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An initiative of Earthwatch Institute

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Broad-leaved Paperbark

Melaleuca quinquenervia

Description

Size: small to medium sized tree, usually grows to 8–15 metres high (sometimes as tall 25 metres), a spread of 5–10 metre.

Leaves: Grey-green leaves are egg-shaped. Young growth hairy with long and short, soft hairs. Leaves arranged alternately; flat, leathery, 55–120 mm long,10–31 mm wide.

Flowers: Flowers cream or white bottlebrush-like, arranged in spikes on ends of branches which continue to grow after flowering. Spikes contain 5 to 18 groups of flowers in threes, up to 40 mm in diameter and 20–50 mm long. Petals 3 mm long and fall off as flower ages. Stamens (male organ of a flower, consisting of a stalk and a pollen-bearing portion) white, cream-coloured or greenish and arranged in 5 bundles around the flower, 5 to 10 stamens per bundle.

Fruit/Seeds: Flowering is followed by fruit which are woody, broadly cylindrical capsules, 2.5–4 mm long and clustered, spike-like along branches.

Appearance

Tree: spreading tree with trunk covered by white, beige and grey thick papery bark. 

Size: small to medium sized tree, usually grows to 8–15 metres high (sometimes as tall 25 metres), a spread of 5–10 metre.

Leaves: Grey-green leaves are egg-shaped. Young growth hairy with long and short, soft hairs. Leaves arranged alternately; flat, leathery, 55–120 mm long,10–31 mm wide.

Flowers: Flowers cream or white bottlebrush-like, arranged in spikes on ends of branches which continue to grow after flowering. Spikes contain 5 to 18 groups of flowers in threes, up to 40 mm in diameter and 20–50 mm long. Petals 3 mm long and fall off as flower ages. Stamens (male organ of a flower, consisting of a stalk and a pollen-bearing portion) white, cream-coloured or greenish and arranged in 5 bundles around the flower, 5 to 10 stamens per bundle.

Fruit/Seeds: Flowering is followed by fruit which are woody, broadly cylindrical capsules, 2.5–4 mm long and clustered, spike-like along branches.

What to Observe

  • First fully open single flower
  • Full flowering (record all days)
  • End of flowering (when 95% of the flowers have faded)
  • No flowering
  • Fruiting

ClimateWatch Science Advisor

We expect plants to start shooting and flowering earlier in the year as a result of climate change warming the Earth.  They may start appearing in new areas, as warmer temperatures enable them to live in new environments that were previously too cold for them.  Help scientists answer the question: "How are our animals, plants and ecosystems responding to climate change?"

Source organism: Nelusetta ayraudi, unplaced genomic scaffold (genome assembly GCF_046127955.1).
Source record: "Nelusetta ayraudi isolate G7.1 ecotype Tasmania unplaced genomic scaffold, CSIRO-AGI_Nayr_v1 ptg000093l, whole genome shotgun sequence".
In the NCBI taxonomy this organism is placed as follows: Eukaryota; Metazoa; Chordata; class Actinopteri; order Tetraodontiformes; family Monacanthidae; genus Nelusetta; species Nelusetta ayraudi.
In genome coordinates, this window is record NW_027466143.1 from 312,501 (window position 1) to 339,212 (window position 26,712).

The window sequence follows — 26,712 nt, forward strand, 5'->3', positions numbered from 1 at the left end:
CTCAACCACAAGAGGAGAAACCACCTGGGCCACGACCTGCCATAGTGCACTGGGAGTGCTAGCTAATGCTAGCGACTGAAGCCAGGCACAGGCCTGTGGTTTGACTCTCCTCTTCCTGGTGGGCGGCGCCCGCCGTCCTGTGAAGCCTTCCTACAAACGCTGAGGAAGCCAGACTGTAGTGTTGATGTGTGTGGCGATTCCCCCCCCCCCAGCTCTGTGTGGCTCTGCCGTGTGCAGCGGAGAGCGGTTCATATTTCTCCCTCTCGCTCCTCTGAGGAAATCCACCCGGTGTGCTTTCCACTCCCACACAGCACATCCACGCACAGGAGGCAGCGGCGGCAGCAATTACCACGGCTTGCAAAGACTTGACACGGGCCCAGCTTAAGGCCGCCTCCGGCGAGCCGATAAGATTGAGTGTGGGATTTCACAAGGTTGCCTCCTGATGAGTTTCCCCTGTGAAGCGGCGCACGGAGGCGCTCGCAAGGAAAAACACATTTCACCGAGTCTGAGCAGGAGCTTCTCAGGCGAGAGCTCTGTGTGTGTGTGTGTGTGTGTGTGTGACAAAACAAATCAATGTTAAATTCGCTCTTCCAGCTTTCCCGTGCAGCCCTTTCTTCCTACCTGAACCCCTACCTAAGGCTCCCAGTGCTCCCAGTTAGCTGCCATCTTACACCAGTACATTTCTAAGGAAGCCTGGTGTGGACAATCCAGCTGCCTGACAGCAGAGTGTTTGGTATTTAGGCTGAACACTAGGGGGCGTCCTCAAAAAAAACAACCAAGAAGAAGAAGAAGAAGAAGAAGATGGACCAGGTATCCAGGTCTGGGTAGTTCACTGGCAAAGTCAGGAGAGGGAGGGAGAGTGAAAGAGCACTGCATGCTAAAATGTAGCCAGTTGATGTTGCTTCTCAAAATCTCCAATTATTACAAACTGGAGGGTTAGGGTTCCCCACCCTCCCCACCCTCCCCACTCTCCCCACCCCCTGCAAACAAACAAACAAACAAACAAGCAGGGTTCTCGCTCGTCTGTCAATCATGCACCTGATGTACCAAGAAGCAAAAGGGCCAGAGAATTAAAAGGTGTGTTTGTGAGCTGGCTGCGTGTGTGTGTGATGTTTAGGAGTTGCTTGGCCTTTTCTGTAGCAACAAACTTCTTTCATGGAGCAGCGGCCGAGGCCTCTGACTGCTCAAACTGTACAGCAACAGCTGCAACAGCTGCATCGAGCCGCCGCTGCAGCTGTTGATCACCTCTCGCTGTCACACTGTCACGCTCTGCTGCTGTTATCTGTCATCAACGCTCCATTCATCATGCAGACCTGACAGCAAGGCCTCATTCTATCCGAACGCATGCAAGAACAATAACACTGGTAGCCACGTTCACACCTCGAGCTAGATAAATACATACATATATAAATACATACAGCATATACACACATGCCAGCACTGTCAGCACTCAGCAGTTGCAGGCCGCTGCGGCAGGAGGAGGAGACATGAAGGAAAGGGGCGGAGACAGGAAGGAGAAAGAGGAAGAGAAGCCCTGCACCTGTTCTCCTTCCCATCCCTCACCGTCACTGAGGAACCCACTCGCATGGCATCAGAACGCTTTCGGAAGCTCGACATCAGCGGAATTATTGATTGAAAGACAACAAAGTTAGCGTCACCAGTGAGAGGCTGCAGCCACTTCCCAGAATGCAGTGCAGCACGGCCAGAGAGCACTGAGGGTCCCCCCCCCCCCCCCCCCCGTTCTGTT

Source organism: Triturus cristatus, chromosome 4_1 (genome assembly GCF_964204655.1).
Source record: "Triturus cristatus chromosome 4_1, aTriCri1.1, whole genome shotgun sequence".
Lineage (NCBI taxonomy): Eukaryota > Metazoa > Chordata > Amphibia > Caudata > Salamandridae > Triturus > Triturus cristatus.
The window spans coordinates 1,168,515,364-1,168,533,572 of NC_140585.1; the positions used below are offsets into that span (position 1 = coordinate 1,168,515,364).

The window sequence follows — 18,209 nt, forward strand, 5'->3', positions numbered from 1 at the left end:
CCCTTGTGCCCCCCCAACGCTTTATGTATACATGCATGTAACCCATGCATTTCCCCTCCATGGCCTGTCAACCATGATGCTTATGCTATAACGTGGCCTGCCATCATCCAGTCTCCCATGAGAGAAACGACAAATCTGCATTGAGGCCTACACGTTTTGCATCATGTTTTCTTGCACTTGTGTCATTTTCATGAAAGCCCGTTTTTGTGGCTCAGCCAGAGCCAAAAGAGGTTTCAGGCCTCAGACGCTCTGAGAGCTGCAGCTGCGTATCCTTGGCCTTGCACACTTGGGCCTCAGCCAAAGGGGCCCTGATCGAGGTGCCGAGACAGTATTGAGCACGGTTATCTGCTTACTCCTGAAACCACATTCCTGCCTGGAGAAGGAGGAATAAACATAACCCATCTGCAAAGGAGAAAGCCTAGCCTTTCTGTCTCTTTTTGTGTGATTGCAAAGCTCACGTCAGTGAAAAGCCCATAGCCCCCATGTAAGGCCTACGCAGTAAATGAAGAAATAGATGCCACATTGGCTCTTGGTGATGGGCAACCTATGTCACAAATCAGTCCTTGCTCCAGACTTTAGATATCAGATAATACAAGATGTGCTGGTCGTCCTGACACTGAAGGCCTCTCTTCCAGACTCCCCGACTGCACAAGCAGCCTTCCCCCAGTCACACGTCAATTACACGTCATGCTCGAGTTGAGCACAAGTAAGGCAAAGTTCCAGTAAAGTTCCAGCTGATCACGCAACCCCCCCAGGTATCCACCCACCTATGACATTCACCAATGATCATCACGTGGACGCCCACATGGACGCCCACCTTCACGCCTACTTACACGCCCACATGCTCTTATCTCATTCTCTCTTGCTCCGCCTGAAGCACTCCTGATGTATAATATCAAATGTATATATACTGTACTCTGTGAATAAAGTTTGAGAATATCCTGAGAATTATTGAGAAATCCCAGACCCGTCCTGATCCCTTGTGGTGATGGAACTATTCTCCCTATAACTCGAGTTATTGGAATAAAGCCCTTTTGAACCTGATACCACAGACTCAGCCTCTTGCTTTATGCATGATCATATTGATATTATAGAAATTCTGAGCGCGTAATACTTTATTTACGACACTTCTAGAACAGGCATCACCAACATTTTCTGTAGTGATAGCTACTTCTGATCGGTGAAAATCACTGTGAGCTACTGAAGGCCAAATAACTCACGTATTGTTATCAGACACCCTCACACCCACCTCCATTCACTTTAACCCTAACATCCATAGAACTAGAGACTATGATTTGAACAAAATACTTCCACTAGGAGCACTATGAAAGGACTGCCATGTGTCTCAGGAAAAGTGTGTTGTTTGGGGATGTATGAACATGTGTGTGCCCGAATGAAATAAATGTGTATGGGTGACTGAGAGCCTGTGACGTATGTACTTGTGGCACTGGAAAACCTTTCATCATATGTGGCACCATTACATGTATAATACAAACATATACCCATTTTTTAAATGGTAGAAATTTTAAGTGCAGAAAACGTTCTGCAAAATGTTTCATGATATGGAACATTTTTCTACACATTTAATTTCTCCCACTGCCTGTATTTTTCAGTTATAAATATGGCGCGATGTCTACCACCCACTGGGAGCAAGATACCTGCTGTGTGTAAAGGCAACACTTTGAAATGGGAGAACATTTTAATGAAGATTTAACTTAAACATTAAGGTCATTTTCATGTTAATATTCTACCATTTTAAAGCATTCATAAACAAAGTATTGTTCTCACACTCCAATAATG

When To Look

Flowering occurs from late spring to early autumn (September to March in Australia). Flowering is followed by fruit; each capsule contains many tiny seeds which are released annually.

Where To Look

estern Australia, Northern Territory, Queensland, New South Wales, Victoria.

It grows in swamps, on floodplains and near rivers and estuaries, often on silty soil. 

Melaleuca quinquenervia is often used as a street tree or planted in public parks and gardens.

Note: ClimateWatch is looking for any changes outside of their known ranges so remember to keep a lookout beyond these regions too!

 

Broad-leaved Paperbark distribution map - ALA

Sightings

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  1. What Else?

    Looks similar to M. viridiflora (Flowers cream to pink or red), M. viminalea (red flowers and cup-shaped capsules), M. decora (white flowers solitary or in threes and M. armillaris (flowers borne low on branchlets as opposed to the ends).

    M. viridiflora is commonly found in woodlands and in monsoonal areas, mostly in northern Australia. This species flowers at any time, but more prolifically in Winter. The flowers come in cream, yellow, green or red.

    M. viminalea is endemic (natural distribution restricted to a region) to Western Australia. It flowers from July to November, smell described as 'sickly'.

    M. decora is found in Queensland and New South Wales. It flowers from November through to January. The fruit are well-spaced along the stems.

    M. armillaris is found in Western Australia, South Australia, Victoria, Tasmania, Australian Capital Territory and New South Wales. This species flowers spring to early summer, ranging from white to pink. It usually forms a large shrub or small weeping tree that grows to a max of 8 metres. 

  1. Did You Know?

    M. quinquenervia resprouts vigorously from epicormic shoots (a previously dormant bud on the trunk or a limb of a tree) after bushfire; has been recorded flowering within weeks of being burnt.

     

    These trees can live for over 100 years.

     

    The flowers serve as a rich source of nectar for other organisms, including fruit bats, a wide range of insect and bird species, such as the scaly-breasted lorikeet (Trichoglossus chlorolepidotus). The grey-headed flying fox (Pteropus poliocephalus) and little red flying-fox (P. scapulatus) consume the flowers. You can find out more information and report sightings of the grey-headed flying fox in our species list under mammals.

     

    The leaves are extremely oily and smell strongly when crushed.